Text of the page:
Also, thank you all for your comments–they are all inspiring!


  10. The old saying “God writes straight with crooked lines”, which is hard going when you’re looping through the twists and turns of the crooked line.

    May your physical pains be helped through the intercession of the Holy Archangel Raphael (seeing as we’re discussing Tobit and today is the Feast of St. Michael and the Archangels) and may God bless and maintain you as you travel this crooked path.

  11. This reminds me of John Paul’s Salvifici Doloris.

  12. I am sorry you are going through these tough times. I wish I had more to offer than a benediction
    The Lord bless you and keep you;
    the Lord make his face to shine upon you, and be gracious to you;
    the Lord lift up his countenance upon you, and give you peace

  13. The kind of unexpected turns and crooked paths your life has taken recently–I remember reading your first mention of losing your job in publishing–could pretty much describe my adult life (I’m 56). Some of those turns include a lost marriage, a seminary education I couldn’t afford to finish, children who want nothing to do with me, etc.

    I’m not going to be able to offer much substance to you in a single blog comment, but I have experienced over and over something I’m sure you’ve read a thousand times, that “peace of God which surpasses all understanding.” It is real and you can obtain it.

  14. I’m with Mule and Evelyn. I love Ecclesiastes and am glad it’s part of the Bible. It happened to be one of the first books I felt led to read after becoming a Christian, and I remember that as I read it I thought, “Wow, the Bible must be true if a book this honestly bleak is in it!” And yes, the conclusion of the matter is, no matter how meaningless life seems to be, “worship God and keep His commandments.”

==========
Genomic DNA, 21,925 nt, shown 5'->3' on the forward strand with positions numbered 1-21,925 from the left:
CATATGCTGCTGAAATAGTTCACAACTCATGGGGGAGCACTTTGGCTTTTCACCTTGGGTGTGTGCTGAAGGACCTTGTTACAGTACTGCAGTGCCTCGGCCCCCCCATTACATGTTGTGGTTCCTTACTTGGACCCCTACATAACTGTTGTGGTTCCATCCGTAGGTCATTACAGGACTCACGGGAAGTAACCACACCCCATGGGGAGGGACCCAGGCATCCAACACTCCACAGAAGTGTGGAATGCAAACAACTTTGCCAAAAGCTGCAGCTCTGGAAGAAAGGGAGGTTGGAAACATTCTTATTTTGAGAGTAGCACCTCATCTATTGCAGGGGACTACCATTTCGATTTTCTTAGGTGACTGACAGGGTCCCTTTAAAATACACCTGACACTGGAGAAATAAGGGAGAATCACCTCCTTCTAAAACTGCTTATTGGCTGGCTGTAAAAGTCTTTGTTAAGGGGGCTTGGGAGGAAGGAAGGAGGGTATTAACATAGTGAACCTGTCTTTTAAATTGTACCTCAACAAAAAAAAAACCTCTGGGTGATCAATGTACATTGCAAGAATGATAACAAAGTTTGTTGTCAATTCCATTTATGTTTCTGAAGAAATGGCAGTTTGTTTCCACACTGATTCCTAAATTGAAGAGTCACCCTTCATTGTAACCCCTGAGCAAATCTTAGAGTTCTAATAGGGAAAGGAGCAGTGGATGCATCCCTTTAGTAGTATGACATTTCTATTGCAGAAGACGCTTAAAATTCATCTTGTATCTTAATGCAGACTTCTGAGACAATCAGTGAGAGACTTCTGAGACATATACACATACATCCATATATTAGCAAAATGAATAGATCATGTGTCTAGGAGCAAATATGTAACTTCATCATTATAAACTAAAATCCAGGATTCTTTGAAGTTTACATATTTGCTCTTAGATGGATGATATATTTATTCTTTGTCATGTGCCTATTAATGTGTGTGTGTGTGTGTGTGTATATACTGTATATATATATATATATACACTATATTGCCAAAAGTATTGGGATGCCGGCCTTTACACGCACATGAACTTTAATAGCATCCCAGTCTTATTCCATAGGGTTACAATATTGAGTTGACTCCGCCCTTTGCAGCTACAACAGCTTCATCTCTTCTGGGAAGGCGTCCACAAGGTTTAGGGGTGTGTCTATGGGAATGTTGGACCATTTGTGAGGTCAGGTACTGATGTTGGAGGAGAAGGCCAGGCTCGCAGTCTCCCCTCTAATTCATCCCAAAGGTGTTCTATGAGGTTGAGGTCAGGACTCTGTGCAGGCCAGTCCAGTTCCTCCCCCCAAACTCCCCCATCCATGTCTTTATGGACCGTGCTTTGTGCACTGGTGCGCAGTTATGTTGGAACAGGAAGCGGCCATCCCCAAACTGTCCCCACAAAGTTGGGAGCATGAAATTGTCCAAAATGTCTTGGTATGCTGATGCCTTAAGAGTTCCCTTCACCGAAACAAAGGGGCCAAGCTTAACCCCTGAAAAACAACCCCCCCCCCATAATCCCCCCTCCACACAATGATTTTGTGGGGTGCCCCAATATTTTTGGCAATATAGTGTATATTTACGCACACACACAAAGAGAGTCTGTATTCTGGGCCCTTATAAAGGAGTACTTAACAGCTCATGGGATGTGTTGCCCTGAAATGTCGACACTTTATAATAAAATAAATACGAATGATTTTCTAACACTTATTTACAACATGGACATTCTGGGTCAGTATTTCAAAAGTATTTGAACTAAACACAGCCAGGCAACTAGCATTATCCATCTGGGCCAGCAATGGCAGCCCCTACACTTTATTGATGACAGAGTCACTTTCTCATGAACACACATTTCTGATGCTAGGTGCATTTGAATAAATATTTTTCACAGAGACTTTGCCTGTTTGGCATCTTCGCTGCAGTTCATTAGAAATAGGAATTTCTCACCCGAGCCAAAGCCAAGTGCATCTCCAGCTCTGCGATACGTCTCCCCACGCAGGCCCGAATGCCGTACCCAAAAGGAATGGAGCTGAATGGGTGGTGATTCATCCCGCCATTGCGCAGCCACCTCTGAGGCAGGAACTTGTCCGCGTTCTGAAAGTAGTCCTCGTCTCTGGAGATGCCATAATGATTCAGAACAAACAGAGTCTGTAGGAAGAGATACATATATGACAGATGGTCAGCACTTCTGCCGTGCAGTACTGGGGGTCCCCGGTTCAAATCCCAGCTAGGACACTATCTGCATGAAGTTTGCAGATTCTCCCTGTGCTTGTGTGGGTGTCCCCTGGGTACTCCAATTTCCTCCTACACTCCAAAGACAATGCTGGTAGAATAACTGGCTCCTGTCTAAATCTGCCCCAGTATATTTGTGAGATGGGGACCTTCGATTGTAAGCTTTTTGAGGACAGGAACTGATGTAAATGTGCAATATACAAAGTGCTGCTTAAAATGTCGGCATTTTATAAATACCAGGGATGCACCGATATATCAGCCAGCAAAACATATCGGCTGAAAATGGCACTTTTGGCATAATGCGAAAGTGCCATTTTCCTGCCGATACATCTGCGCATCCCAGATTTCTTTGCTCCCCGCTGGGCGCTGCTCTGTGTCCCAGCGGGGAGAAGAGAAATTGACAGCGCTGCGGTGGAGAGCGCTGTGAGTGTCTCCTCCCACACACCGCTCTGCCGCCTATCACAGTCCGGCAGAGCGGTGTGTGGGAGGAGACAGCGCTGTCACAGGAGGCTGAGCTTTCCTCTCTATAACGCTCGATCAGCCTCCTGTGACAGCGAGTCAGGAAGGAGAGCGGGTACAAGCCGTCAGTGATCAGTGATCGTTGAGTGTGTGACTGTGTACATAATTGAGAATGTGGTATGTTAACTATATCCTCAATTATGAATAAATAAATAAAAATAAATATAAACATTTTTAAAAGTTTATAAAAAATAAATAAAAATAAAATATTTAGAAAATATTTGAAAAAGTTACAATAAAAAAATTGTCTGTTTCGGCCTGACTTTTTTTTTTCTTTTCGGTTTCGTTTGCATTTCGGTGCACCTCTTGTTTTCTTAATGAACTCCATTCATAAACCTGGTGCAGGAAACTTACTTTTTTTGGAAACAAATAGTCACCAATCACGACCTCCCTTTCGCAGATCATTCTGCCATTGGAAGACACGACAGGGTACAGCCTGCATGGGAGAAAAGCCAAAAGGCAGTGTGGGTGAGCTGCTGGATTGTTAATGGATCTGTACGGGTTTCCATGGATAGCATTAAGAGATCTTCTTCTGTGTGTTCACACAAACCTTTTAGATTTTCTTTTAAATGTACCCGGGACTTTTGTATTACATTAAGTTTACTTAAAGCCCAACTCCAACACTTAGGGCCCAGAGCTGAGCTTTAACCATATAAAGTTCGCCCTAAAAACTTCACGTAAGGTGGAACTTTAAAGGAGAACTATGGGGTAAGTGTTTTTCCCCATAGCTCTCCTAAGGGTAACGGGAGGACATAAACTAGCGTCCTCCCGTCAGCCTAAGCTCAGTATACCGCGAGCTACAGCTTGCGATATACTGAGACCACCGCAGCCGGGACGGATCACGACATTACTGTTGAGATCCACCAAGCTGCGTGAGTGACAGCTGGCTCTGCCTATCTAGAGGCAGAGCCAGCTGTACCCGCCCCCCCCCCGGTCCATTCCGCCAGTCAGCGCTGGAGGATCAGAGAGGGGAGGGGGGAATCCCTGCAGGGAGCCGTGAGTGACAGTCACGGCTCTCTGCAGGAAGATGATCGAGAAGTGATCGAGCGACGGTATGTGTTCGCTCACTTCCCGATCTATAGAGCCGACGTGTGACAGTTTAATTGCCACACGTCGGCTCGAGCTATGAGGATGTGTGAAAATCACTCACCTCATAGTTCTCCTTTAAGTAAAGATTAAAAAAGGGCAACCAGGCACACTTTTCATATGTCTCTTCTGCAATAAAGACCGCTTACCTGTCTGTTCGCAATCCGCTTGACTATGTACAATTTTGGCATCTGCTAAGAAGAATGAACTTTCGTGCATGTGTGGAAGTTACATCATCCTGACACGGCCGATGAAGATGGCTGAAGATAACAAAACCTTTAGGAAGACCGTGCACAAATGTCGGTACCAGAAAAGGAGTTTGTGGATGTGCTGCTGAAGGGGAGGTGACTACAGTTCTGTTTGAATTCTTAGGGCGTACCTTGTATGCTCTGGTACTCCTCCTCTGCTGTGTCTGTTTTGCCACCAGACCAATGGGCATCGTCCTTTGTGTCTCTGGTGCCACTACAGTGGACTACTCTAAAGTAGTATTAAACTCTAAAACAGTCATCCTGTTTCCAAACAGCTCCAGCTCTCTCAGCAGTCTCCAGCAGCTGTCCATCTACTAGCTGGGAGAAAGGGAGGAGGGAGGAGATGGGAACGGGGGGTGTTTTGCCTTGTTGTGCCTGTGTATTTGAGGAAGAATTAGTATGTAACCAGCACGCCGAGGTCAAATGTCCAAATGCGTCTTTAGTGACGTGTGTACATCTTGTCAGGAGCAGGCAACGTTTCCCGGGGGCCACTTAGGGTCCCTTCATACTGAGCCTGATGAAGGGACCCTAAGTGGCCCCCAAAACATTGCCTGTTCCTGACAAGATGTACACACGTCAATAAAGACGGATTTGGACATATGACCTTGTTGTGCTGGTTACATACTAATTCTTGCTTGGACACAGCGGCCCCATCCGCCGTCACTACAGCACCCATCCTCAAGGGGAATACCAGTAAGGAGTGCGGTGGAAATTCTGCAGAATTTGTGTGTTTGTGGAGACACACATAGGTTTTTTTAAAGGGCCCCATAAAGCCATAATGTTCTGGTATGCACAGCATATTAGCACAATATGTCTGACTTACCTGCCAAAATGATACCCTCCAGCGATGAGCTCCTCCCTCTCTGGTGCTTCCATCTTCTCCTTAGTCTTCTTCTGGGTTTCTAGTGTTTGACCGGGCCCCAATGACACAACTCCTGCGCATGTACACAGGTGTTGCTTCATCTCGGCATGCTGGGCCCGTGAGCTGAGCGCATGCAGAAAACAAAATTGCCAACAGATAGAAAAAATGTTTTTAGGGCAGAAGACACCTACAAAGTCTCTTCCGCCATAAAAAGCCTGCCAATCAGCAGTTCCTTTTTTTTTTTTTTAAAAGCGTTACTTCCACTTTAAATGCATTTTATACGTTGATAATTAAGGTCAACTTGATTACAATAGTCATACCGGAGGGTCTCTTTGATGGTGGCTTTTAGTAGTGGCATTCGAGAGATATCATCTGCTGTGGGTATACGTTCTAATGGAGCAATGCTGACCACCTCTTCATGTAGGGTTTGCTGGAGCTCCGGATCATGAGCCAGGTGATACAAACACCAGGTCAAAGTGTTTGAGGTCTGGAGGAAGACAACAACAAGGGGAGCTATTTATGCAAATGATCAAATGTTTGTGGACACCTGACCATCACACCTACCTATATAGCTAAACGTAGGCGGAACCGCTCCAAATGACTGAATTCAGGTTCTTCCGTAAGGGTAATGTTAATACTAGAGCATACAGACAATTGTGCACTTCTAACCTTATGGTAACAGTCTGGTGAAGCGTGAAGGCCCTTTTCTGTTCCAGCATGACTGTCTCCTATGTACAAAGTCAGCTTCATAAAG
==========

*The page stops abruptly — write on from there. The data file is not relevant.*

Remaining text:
15. ” I do know, however, that the desire of my heart is to follow after him no matter the cost. He knows that too.”

    I’m not like you.

    I know, and the Lord knows better than I do, that it’s not the desire of my heart to follow him no matter the cost. He knows that in my troubles, my heart turns from him, and that, even were I to desire to turn my heart to him, my heart exists in a place beyond my own command, in darkness my weak will and desire can never penetrate.

    My heart is a thicket of tangled confusion, turning restlessly and painfully away from him and the frightening world he has created, the frightening starlit sky that he has set above like a mirror to reflect the darkness and scattered light of my heart back on itself.

    I turn away, and turn away, and I avoid his face.

    But however many times I turn, and whatever darkness my heart finds in itself, he is always there. In the darkness he surprises me again and again, as if it’s his darkness, not my own, and he’s been waiting there for me to turn and see him again and again.

    Every time it’s the face of Jesus that emerges from the darkness, from the very darkness of my heart that I’d hoped to escape into.

    “…..if I make my bed in hell, behold, thou art there….”

    Glory to the Father, and to the Son, and to the Holy Spirit.
    As it was in the beginning, is now, and will be forever, world without end. Amen.

    • I have disagreed with you a lot (silently, in the privacy of my own home) on internetmonk, but this is profound.

      What matters in the end, though, is whether that heart of yours is a stony one or a fleshy one (see Ezekiel for details).

      So ultimately the darkness you (and I) often find yourself (I mean ourselves) in is a good place, because God is there too.

      Thank you, Robert, I needed to hear that today.

      • There was a time when I, too, struggled with understanding/accepting what Robert F was writing here at iMonk. But then something clicked and I discovered there’s a lot of deep, profound stuff coming out of that brain and heart of his. Like what he’s written here.

        Thanks for your insights, Robert F!

  16. Hang in there, Jeff.

    Life can sure stink at times.

    But He’s in it, with us, in the winning…and the losing.

  17. Thank you, thank you, thank you. This is exactly what I needed. I am profoundly grateful!

  18. We all go through crappy times but for years I wonder if Job had to deal with some of the things I have had to, of course when we read Job we see all of his misfortune and then his reinstatement and it only seems like a few days but I believe it was many years.
    Patience and waiting on the Lord, some days that’s all that keeps me keeping on.
    I resonated with your knee, back pain me too. waiting and waiting on the Lord.